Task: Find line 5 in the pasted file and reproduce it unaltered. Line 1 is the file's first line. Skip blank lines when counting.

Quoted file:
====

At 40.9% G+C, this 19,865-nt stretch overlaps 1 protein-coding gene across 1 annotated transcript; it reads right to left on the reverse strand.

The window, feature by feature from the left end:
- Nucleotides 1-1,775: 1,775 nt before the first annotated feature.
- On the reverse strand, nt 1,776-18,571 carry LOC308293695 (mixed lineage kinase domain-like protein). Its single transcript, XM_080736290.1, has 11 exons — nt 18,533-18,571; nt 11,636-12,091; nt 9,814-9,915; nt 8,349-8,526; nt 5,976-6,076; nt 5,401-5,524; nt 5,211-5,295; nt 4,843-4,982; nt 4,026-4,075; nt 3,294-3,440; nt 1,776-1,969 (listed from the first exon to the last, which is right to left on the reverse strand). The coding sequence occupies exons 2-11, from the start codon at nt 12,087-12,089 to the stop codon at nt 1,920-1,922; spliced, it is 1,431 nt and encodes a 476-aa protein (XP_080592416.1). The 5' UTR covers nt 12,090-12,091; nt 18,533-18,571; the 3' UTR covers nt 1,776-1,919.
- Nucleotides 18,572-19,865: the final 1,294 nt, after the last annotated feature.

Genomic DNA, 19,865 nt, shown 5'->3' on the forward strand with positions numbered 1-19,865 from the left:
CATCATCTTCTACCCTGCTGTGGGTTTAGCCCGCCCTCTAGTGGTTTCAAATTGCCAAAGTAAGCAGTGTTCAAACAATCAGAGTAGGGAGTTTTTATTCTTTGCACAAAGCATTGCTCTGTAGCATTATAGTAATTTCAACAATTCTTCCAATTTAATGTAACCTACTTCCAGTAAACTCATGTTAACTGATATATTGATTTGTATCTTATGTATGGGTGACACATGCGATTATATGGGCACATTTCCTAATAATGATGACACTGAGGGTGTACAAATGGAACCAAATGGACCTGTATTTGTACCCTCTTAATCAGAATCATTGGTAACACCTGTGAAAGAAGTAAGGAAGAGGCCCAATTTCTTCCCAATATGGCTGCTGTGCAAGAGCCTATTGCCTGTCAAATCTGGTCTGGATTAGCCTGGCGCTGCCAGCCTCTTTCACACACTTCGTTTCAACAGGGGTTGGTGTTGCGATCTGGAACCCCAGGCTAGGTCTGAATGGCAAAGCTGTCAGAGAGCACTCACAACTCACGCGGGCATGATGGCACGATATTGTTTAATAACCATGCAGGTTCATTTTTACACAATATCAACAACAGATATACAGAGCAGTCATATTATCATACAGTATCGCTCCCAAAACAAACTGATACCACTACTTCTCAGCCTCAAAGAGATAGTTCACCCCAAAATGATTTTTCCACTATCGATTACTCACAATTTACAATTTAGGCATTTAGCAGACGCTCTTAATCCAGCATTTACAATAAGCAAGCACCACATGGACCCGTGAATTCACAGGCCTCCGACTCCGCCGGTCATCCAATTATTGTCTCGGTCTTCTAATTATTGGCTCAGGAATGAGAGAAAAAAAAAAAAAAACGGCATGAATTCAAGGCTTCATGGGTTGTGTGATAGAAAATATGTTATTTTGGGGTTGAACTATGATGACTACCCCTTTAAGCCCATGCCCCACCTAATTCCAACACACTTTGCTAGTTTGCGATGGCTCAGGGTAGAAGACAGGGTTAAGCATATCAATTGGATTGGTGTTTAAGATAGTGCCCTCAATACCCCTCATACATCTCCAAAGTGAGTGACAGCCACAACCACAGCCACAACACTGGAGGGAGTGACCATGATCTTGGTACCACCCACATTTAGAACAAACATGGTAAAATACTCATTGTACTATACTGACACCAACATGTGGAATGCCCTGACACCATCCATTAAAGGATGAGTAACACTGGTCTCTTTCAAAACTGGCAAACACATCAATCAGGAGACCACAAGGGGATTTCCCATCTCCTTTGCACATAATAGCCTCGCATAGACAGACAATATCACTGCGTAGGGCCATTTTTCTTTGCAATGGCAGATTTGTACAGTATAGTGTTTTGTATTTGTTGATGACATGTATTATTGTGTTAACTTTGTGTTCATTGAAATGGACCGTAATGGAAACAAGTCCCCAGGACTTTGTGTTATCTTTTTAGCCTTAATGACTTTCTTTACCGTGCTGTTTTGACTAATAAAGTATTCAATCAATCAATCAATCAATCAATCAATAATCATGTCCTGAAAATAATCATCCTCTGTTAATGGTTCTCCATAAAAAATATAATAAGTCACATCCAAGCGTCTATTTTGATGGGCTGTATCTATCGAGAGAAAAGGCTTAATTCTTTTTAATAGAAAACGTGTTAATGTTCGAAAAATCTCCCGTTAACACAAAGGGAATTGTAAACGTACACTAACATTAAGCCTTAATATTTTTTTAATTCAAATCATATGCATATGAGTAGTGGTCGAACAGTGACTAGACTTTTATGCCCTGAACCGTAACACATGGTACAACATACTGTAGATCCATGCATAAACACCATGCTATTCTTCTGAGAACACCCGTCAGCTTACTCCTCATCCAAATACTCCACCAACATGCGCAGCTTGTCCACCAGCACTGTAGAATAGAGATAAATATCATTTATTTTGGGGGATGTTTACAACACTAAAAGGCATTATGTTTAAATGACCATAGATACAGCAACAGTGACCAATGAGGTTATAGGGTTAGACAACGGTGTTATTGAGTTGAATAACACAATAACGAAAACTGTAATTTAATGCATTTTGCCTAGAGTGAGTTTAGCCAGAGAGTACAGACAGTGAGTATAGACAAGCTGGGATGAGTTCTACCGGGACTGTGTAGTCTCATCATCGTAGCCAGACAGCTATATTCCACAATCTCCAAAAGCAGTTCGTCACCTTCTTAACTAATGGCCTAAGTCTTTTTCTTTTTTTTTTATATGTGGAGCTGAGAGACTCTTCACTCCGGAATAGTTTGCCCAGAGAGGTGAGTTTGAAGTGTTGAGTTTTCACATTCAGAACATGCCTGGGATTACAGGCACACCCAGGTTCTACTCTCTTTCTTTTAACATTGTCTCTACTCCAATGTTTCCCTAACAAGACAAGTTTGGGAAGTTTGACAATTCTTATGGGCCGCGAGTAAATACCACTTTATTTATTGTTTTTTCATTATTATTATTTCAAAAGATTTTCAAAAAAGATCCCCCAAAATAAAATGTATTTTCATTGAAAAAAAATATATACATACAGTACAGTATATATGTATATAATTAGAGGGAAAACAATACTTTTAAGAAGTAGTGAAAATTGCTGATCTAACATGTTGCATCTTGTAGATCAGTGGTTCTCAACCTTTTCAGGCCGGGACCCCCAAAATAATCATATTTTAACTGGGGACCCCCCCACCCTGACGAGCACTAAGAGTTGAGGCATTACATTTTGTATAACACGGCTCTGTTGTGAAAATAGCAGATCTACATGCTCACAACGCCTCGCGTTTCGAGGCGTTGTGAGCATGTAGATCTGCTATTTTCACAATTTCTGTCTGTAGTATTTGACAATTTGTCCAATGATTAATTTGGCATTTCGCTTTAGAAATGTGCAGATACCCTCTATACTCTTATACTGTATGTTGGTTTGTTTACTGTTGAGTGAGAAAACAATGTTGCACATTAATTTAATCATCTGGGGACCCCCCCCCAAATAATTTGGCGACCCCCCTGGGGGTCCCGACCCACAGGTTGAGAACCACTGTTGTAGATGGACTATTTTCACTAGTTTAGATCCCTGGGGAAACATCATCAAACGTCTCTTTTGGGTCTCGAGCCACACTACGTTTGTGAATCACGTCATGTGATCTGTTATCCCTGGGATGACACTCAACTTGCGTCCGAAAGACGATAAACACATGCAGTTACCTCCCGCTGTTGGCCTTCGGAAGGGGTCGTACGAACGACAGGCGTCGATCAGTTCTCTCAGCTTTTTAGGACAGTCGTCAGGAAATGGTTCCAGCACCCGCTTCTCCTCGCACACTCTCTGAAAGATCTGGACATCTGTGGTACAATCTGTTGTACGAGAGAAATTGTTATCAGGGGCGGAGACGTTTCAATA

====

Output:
- Nucleotides 18,572-19,865: the final 1,294 nt, after the last annotated feature.